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Green Party Leader Elizabeth May speaks reporters at an Ottawa news conference on Jan. 31, 2011.Adrian Wyld/The Canadian Press

Green Party Leader Elizabeth May is forced once again to fight for a spot in the coming leaders' debates, but she faces an uphill battle with no seat in the House.

The consortium of broadcasters playing host to the event has announced it will only invite the leaders of the four recognized parties in the House of Commons, namely the Conservative Party, the Liberal Party, the Bloc Québécois and the NDP. All parties have expressed their confidence in the consortium, although it has yet to provide them with a formal report on its decision.

Liberal Leader Michael Ignatieff said Tuesday that Ms. May should be included. "I think Elizabeth May belongs in the debate, it's as simple as that," Mr. Ignatieff told reporters during a press conference at Vancouver's Langara College. "But you know, I like to go toe-to-toe with Stephen Harper. That seems to me to be the main event. Of course she's welcome … She was there last time."

Ms. May faced a similar situation during the 2008 election, at which time the NDP and Conservative Party threatened to boycott the event if she was invited. However, Ms. May obtained wide-ranging endorsements for her participation from across the country, including the official support of the Liberal Party, and she forced the consortium to reverse course.

Ms. May faces longer odds this year because she no longer has a Green MP in the House of Commons, which, given historical precedents, was seen as her biggest asset the last time. In addition, Ms. May was seen as helpful to the Liberal Party in 2008 because she endorsed its environmental program, but the Green Party now has fewer clear allies in the opposition because it is seen to be dividing the anti-Conservative vote.

Reacting to her exclusion, Ms. May vowed to fight on, pointing out the Green Party has candidates across the country and the support of around 10 per cent of Canadians.

"I'm in shock at this moment. It hasn't worn off," she said a few hours after the decision came down.

Ms. May is spending much of her campaign in British Columbia, where she hopes to unseat Conservative candidate Gary Lunn in Saanich-Gulf Islands. She said there was no reason to deny her a seat at the debate to present the views of the Green Party, which received 6.8 per cent of the vote in 2008, up from 4.5 per cent in 2006.

"I was in the debate last time, and nothing has changed except that we have more support than we did the last time," Ms. May said, lambasting the consortium's lack of clear and open rules.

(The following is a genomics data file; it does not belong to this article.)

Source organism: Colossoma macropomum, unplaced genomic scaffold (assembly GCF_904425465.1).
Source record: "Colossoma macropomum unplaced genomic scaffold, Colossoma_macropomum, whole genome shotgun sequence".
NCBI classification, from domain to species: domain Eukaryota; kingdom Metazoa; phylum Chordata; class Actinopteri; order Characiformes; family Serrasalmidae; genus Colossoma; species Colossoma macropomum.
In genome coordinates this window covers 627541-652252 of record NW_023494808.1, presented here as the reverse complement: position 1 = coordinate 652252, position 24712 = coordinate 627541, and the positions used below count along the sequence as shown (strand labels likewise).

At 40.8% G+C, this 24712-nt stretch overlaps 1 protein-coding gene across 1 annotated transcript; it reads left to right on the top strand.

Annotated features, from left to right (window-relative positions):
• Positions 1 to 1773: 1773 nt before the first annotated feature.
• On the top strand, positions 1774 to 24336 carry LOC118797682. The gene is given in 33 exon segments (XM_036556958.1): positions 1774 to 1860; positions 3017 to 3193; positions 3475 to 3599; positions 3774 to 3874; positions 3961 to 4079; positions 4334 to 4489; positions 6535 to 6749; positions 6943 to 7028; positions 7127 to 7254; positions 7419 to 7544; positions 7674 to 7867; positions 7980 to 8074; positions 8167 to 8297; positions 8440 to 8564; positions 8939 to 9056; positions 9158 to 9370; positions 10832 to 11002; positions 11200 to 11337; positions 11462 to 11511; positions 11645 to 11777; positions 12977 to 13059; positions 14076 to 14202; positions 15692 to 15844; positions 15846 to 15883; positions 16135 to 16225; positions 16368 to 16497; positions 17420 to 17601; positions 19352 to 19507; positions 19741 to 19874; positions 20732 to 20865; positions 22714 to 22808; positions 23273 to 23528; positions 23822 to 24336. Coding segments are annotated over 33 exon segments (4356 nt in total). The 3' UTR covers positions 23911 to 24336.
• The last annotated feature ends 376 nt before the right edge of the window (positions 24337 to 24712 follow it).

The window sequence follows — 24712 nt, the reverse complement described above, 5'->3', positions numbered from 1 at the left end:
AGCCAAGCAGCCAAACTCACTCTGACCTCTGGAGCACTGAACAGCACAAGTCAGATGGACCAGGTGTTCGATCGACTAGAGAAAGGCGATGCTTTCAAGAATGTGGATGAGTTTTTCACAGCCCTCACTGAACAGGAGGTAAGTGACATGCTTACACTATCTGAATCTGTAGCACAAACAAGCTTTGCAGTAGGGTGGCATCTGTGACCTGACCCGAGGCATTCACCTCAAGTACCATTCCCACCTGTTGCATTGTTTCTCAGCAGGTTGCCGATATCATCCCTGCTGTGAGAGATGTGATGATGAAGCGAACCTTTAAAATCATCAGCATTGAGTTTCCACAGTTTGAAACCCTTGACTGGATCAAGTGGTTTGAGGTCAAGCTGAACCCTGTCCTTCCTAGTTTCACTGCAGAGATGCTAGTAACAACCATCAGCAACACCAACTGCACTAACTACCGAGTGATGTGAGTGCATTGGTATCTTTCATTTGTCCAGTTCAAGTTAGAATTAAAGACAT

"The public has a right to see us undergo questioning in the debate," she said.

However, a spokesman for the broadcast consortium, made up of officials from CBC, CTV, Global, Radio-Canada and TVA, said the invitations will only go out to the recognized parties in the House of Commons.

"The debates are a journalistic exercise and inviting the leaders of the four official parties represented in the House is a unanimous programming decision made by the consortium," spokesman Marco Dubé said.

Officials from the four parties made it clear they will not contest the broadcasters' decision for two debates to be held before the May 2 election.

"We will accept the consortium's decision, and believe that Ms. May is fully capable of arguing her own case," said Conservative Party spokesman Ryan Sparrow.

A spokesman for the Bloc said the party "will abide by the consortium's decision regarding Ms. May's presence during the leaders' debate."

The NDP also said it was up to "the consortium to decide the venue, format and participants." However, spokeswoman Kathleen Monk called for the consortium to have "clear criteria," adding the NDP would agree to Ms. May's participation.

"If certain leaders are not invited to participate, I think it is reasonable for them to know why. While we do not have a vote at the consortium, we think it would benefit the process to have clear criteria so that this matter is dealt with fairly," Ms. Monk said.

Ms. May had the advantage in 2008 of having a Green Party representative in the House of Commons in the form of turncoat MP Blair Wilson, who had been elected as a Liberal.

She also benefited from the help of then-Liberal leader Stéphane Dion, as well as support from the likes of former prime minister and Conservative leader Joe Clark. Mr. Dion had an agreement not to run a candidate against Ms. May in Nova Scotia, where she finished second to Conservative candidate Peter MacKay at the time.

With a report from Jane Taber in Vancouver